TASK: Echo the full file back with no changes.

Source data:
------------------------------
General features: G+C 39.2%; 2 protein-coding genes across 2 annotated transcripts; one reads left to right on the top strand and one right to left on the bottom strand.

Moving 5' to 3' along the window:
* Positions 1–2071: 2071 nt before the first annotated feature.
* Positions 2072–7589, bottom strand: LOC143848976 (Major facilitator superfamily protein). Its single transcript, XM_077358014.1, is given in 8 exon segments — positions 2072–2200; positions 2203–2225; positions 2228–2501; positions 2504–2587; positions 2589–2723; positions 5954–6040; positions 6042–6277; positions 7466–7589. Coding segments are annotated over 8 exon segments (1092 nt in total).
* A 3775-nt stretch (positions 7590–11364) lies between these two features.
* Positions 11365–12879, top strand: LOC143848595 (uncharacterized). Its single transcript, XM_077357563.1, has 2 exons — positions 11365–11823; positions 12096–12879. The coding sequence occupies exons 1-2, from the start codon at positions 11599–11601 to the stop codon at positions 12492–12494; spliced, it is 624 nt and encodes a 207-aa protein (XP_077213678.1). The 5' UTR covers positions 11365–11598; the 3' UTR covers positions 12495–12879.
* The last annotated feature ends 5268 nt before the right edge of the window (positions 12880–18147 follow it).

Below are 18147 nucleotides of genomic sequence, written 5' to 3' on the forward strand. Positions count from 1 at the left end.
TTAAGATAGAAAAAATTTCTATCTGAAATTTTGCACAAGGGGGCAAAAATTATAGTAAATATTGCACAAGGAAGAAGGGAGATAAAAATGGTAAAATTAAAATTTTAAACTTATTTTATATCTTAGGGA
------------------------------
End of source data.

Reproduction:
General features: G+C 39.2%; 2 protein-coding genes across 2 annotated transcripts; one reads left to right on the top strand and one right to left on the bottom strand.

Moving 5' to 3' along the window:
* Positions 1–2071: 2071 nt before the first annotated feature.
* Positions 2072–7589, bottom strand: LOC143848976 (Major facilitator superfamily protein). Its single transcript, XM_077358014.1, is given in 8 exon segments — positions 2072–2200; positions 2203–2225; positions 2228–2501; positions 2504–2587; positions 2589–2723; positions 5954–6040; positions 6042–6277; positions 7466–7589. Coding segments are annotated over 8 exon segments (1092 nt in total).
* A 3775-nt stretch (positions 7590–11364) lies between these two features.
* Positions 11365–12879, top strand: LOC143848595 (uncharacterized). Its single transcript, XM_077357563.1, has 2 exons — positions 11365–11823; positions 12096–12879. The coding sequence occupies exons 1-2, from the start codon at positions 11599–11601 to the stop codon at positions 12492–12494; spliced, it is 624 nt and encodes a 207-aa protein (XP_077213678.1). The 5' UTR covers positions 11365–11598; the 3' UTR covers positions 12495–12879.
* The last annotated feature ends 5268 nt before the right edge of the window (positions 12880–18147 follow it).

Below are 18147 nucleotides of genomic sequence, written 5' to 3' on the forward strand. Positions count from 1 at the left end.
TTAAGATAGAAAAAATTTCTATCTGAAATTTTGCACAAGGGGGCAAAAATTATAGTAAATATTGCACAAGGAAGAAGGGAGATAAAAATGGTAAAATTAAAATTTTAAACTTATTTTATATCTTAGGGA